Report No. 14
1. Area and Population.-
The territory of this State after reorganization comprises an area of 1,90,872 sq. miles and has a population of roughly 4,82,65,000 persons. In view of the fact that large portions of the territories of other States have been added to this State as a result of the re-organisation of States and the system of judicial administration has not been unified, we shall deal only with the administration of justice as it obtained in the State of Bombay prior to its re-organisation.
2. The Judicial Service.-
The Judicial Service in the Bombay State consists of distinct cadres of officers in the mofussil and the Bombay City. The rules regulating recruitment to the judicial service divide the Service into two branches, namely, (a) Junior Branch and (b) Senior Branch. The Junior Branch consists of the two following classes, namely:
Class 1 comprising-
(1) Judges of the Small Cause Courts at Poona and Ahmedabad.
(2) Civil Judges (Senior Division).
(3) Judges of the Small Cause Courts at Bombay and Presidency Magistrates.
Class II comprising-
Civil Judges (Junior Division) and Judicial Magistrates of the First Class.
3. The Senior Branch consists of District Judges, the Principal Judge and the Judges of the Bombay City Civil Court, the Chief Judge of the Presidency Small Causes Court, Bombay, the Chief Presidency Magistrate, Bombay, the Additional Chief Presidency Magistrate, Bombay and Assistant District Judges.
4. Judges of the Small Causes Courts at Poona and Ahmedabad are appointed by the High Court by promotion from Civil Judges (Senior Division). Appointments to the posts of Civil Judges (Senior Division) are also made by the High Court by promotion from Civil Judges (Junior Division) and Judicial Magistrates of the First Class who have worked as Civil Judges (Junior Division). Judges of the Presidency Small Causes Court at Bombay and Presidency Magistrates are appointed:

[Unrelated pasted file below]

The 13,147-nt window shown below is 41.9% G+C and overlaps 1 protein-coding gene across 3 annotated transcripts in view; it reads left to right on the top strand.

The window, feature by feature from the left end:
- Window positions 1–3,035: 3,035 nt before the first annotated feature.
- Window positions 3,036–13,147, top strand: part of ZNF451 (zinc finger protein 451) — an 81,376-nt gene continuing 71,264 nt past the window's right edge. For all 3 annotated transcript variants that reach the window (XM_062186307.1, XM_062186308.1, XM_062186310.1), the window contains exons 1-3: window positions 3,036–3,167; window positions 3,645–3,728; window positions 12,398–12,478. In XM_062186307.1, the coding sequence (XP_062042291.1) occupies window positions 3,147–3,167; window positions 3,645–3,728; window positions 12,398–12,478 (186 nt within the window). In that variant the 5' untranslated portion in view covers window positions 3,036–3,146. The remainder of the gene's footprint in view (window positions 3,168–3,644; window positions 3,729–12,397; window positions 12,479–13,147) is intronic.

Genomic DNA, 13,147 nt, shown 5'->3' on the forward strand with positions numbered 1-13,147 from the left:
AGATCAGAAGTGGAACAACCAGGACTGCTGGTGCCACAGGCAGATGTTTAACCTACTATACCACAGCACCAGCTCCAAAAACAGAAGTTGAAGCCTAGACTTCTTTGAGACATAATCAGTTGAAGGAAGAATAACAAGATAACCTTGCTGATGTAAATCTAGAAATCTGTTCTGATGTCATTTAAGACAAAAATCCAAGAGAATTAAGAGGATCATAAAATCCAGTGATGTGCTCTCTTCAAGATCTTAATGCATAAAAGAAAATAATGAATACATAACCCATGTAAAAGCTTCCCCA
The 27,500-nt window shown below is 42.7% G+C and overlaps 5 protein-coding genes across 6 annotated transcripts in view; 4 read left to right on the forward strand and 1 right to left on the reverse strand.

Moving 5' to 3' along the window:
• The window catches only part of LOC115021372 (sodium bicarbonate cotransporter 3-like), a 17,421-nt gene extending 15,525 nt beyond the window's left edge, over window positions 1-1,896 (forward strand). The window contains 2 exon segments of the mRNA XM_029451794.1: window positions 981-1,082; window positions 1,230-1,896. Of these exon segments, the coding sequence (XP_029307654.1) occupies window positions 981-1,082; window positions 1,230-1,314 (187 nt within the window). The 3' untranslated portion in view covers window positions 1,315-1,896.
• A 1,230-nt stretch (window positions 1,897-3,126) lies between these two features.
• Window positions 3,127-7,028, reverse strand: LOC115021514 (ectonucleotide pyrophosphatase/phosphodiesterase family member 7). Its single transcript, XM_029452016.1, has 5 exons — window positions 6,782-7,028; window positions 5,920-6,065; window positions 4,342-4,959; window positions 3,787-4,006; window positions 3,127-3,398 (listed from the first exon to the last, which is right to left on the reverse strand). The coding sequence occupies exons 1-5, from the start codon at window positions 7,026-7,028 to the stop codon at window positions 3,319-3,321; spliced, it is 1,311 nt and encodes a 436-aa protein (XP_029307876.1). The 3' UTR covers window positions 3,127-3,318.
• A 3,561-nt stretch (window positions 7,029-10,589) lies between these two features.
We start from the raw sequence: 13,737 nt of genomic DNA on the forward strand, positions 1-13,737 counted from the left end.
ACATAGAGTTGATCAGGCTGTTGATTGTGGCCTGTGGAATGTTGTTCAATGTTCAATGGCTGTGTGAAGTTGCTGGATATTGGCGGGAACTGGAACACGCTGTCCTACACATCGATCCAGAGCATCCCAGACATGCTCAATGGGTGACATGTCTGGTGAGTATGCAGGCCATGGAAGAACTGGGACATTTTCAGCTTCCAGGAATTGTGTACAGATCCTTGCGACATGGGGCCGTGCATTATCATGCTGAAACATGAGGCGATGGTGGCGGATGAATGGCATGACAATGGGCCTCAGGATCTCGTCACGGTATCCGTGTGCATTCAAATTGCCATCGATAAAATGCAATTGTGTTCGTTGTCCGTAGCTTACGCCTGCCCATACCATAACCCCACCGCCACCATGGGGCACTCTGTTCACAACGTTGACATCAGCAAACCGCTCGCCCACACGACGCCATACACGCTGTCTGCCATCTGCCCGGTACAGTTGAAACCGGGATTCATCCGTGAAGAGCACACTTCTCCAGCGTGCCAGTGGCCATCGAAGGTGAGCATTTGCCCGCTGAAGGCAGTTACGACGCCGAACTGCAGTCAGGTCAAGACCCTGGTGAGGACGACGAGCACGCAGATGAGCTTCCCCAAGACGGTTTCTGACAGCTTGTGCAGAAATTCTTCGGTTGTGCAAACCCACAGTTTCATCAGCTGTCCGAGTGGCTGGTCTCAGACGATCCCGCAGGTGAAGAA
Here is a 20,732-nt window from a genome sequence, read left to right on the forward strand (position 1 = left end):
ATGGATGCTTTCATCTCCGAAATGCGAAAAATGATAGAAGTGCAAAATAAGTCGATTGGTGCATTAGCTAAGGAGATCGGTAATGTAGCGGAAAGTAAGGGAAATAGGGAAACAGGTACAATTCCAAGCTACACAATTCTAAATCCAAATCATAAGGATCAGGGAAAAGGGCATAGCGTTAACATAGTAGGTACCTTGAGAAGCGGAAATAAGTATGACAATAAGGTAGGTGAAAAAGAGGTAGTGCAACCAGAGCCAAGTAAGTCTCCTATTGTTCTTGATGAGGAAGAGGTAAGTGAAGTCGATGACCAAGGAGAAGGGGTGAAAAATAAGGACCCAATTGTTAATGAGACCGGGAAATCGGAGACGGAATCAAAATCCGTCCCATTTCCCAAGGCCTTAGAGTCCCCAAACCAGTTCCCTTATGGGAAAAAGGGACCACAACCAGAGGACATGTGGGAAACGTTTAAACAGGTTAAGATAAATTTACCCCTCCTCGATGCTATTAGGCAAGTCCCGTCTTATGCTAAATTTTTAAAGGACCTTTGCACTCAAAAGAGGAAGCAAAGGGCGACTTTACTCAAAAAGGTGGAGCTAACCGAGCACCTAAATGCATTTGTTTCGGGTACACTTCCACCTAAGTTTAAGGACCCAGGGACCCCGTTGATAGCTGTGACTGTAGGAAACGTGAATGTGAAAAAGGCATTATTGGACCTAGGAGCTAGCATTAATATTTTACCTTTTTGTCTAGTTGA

(i) by promotion from Civil Judges of the Senior and Junior Division and Judicial Magistrates, First Class;
(ii) by nomination from members of the Bar and Civil Judges, Senior and Junior Division and Judicial Magistrates of the First Class.
5. Ordinarily, the proportion of posts filled by promotion and by nomination is 50:50. Appointment by promotion is made by the High Court while appointment by nomination is made by the Governor in consultation with the State Public Service Commission to which a representative of the High Court is invited at the time of interviews. The representative of the High Court takes part in the discussion of the Commission but is not entitled to vote.
6. Officers in Class II of the Junior Branch who are Civil Judges (Junior Division) and Judicial Magistrates, First Class, are recruited from members of the Bar. The appointment is made by the Governor in consultation with the Public